Surprise! Jews are good at baseball



Cody Decker (right), a member of Team Israel at the World Baseball Classic (WBC), poses with the Israeli team’s mascot—the Hanukkah toy Mensch on a Bench (center)—at a WBC press conference. Credit: Cody Decker via Twitter.

By Ronen Dorfan/

Aly Raisman has been one of America’s biggest Olympic stars in recent years and a huge celebrity in the gymnastics arena. When she’s not on the television program “Dancing with the Stars” or gracing the covers of magazines, she also “represents” Israel, as she proudly announced at the Rio Olympics last year. 

Yet unlike the athletes currently comprising Israel’s new national baseball team, Raisman obviously represents the U.S., and it was the American national anthem that sounded when she received her Olympic medals. She simply believes that her Jewish identity is inextricably linked to Israel, making her proud to also represent Israel symbolically.

I was reminded of Raisman this week when Israel’s World Baseball Classic (WBC) team scored an incredible international surprise by defeating host nation South Korea’s squad in the opening game of the WBC. The Israeli team, which is made up of 25 American Jews, began the tournament with four consecutive wins before falling Monday to the Netherlands.

This achievement has nothing to do with American immigration to Israel—in fact, relatively few American Jews make aliyah. Many of the baseball team’s members are Conservative or Reform Jews, and some of them are not even considered Jewish under stringent standards of Jewish law. Therefore, many religious and political institutions in Israel would not accept them. But many of them wear Star of David and Chai necklaces, and even tattoo Jewish symbols on their bodies. One of them, despite attending church regularly, feels Jewish because of his grandmother.

This team tells the story of America at its best: a very patriotic nation, but not one that requires its citizens to pledge exclusive loyalty to the state or to any god.

A Sandy Koufax baseball card. Credit: Bell Brand via Wikimedia Commons.

The Sandy Koufax precedent

On a completely different note, why is this team so good? Aren’t Jews in the Diaspora supposed to be studious scholars who pore over books all day? So first, a clarification: The fact that a team of American Jews has been winning at an international baseball tournament is surprising because the team doesn’t include the most successful Jewish players in Major League Baseball—like Alex Bregman, Ryan Braun and Ian Kinsler. Actually, this Israeli team is just a footnote in the glorious Jewish history of America’s pastime.

At the inaugural Jewish American Heritage Month celebration in May 2010, President Barack Obama remarked, “We’ve got senators and representatives, we’ve got Supreme Court justices and successful entrepreneurs, rabbinical scholars, Olympic athletes—and Sandy Koufax.”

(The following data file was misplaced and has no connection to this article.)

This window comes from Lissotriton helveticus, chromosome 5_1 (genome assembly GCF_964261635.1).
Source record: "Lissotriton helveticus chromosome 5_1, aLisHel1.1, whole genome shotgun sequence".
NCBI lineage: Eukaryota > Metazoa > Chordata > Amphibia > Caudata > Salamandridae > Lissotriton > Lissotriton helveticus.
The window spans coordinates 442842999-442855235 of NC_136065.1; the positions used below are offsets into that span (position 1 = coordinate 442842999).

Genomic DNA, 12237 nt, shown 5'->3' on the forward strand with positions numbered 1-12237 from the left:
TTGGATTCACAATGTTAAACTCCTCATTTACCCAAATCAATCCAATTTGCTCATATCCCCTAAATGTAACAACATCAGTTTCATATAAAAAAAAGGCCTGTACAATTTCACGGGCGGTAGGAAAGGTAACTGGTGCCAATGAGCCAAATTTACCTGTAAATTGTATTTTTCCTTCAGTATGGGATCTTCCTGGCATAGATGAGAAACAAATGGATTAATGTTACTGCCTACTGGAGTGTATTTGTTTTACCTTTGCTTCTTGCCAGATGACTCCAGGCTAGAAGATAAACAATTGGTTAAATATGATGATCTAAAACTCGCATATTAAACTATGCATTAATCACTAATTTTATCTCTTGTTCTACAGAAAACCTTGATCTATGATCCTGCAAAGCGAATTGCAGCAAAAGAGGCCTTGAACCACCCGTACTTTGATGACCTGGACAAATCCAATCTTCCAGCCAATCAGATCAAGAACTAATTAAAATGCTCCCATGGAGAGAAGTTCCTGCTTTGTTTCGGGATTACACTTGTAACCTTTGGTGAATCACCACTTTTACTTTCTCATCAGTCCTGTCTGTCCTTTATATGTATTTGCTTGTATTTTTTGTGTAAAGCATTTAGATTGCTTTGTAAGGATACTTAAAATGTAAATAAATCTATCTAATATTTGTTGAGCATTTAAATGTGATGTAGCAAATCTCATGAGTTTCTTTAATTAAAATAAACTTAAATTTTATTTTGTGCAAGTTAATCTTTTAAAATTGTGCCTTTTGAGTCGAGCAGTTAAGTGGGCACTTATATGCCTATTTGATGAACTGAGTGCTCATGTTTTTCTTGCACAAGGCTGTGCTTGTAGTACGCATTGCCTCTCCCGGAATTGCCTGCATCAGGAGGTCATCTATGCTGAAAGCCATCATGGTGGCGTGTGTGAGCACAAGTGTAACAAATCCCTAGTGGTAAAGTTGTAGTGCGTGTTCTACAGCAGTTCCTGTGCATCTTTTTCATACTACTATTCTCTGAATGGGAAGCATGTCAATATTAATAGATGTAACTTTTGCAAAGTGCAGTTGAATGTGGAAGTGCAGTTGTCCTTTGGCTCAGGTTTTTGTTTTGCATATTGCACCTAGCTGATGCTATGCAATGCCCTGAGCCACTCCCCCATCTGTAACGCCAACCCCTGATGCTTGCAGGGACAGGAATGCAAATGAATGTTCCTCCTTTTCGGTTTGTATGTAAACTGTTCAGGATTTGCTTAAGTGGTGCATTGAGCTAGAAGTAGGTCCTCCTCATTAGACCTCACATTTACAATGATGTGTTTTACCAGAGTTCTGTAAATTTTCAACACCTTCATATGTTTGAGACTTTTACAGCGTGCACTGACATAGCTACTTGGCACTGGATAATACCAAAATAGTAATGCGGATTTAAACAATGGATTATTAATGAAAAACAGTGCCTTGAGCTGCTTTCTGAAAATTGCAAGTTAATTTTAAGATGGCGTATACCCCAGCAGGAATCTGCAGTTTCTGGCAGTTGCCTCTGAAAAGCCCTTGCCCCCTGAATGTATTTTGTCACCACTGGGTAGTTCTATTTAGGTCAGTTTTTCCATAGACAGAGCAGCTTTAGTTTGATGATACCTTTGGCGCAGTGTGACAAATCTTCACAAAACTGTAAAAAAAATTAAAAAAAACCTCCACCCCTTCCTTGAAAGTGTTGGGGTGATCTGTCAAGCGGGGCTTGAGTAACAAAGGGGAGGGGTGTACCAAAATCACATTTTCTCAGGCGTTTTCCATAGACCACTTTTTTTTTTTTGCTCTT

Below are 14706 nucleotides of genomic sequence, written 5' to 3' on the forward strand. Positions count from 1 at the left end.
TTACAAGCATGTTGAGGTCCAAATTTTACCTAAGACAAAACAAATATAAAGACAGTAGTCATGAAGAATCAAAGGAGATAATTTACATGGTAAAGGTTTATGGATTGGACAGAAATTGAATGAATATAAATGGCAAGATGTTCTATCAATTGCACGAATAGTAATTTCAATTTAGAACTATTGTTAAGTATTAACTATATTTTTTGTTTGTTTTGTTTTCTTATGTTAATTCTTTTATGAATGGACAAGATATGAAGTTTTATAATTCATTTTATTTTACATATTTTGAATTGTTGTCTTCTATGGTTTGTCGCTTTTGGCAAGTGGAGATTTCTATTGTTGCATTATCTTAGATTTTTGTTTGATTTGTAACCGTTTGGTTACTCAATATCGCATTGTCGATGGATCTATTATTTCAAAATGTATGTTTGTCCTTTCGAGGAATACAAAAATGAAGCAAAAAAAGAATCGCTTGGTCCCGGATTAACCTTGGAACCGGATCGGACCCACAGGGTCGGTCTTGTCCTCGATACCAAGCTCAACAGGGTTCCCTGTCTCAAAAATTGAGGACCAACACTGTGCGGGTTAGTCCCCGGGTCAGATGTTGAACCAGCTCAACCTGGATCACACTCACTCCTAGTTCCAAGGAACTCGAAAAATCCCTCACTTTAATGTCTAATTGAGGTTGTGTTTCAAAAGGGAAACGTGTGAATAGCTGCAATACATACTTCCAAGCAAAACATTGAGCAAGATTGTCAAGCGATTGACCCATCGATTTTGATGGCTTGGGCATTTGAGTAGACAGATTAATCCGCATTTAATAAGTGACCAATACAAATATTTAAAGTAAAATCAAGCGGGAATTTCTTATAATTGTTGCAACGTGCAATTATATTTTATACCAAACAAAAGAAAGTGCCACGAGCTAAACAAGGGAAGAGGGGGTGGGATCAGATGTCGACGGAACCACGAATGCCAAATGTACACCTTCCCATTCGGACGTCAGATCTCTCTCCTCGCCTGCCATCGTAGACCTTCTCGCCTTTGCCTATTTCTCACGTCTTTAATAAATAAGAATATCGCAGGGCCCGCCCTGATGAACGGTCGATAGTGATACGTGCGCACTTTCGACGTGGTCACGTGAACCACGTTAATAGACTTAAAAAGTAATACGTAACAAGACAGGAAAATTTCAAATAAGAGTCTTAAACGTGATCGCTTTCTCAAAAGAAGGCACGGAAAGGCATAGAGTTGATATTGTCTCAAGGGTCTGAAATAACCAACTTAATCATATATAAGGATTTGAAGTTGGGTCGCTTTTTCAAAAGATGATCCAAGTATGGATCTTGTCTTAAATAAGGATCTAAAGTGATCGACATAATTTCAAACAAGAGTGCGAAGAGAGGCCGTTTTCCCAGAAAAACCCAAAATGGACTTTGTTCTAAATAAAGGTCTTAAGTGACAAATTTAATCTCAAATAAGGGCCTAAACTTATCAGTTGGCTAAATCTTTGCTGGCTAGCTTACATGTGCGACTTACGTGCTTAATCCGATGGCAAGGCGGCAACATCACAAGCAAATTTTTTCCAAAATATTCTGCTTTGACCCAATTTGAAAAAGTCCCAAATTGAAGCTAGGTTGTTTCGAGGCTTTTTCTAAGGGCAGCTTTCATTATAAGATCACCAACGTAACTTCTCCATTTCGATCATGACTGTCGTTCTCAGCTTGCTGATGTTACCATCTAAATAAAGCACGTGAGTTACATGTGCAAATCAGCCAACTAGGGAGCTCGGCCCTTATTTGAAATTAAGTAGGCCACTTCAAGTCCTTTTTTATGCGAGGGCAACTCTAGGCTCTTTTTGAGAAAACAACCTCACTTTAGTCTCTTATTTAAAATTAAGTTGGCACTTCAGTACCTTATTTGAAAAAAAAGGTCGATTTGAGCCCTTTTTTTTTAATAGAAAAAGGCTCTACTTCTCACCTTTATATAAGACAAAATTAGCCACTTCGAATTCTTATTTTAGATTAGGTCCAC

Koufax is widely considered one of the greatest pitchers of all time, Jewish or not. He earned his place in Jewish history, though, thanks to his decision to sit out game one of the 1965 World Series game because it coincided with Yom Kippur. He later won that year’s World Series with the Los Angeles Dodgers and was named series MVP.

David Trager, a Brooklyn judge who also taught at Tel Aviv University, succinctly explained the meaning of Koufax’s Yom Kippur act. He said, “Our parents’ generation was religious, but they still worked on the Sabbath….In the workshops and even at respectable companies, if you didn’t work on Yom Kippur you were fired. Koufax didn’t justify his decision with big words about religious faith. He was a completely secular man. He simply said, ‘The Dodgers know I don’t work on Yom Kippur.’ He set the precedent that, like any American, Jews can tell their employers that there are days when they don’t work.”

But Koufax wasn’t the first. Thirty years before him, Detroit Tigers slugger Hank Greenberg also sat out a crucial game on Yom Kippur, at a time when Michigan faced a wave of anti-Semitism that was fanned by industrialist Henry Ford.

Israel’s sports landscape

American Jews are far better at sports than Israeli Jews. Jewish-American athletes have racked up more than 100 Olympic gold medals—to Israel’s one gold medal. It isn’t about the quality of Jewish life in America. Even the Jews of Hungary won 50 gold medals under terrible anti-Semitism. Rather, an athlete performs well when the athletes in the surrounding environment are highly skilled. No Chinese child plays soccer as well as Argentine children. Similarly, Israel won’t produce American-caliber baseball stars.

Yet there’s no need to bash the Israeli sports landscape, and no need to slam Israel’s national soccer or basketball teams for not being as prolific as this newly renowned baseball team. The players that comprise the baseball team hail from a baseball superpower, America, even if they represent a different country at the WBC, Israel, that isn’t an athletic superpower of any kind.

The Israeli baseball team’s American players, meanwhile, aren’t likely to become heroes in Israel anytime soon. But due to their achievements on the international stage, the world finally knows that Jews are good at baseball.

This op-ed first appeared in Israel Hayom, whose English-language content is distributed in the U.S. exclusively by

Posted on March 10, 2017 and filed under Sports, U.S., Israel, Opinion.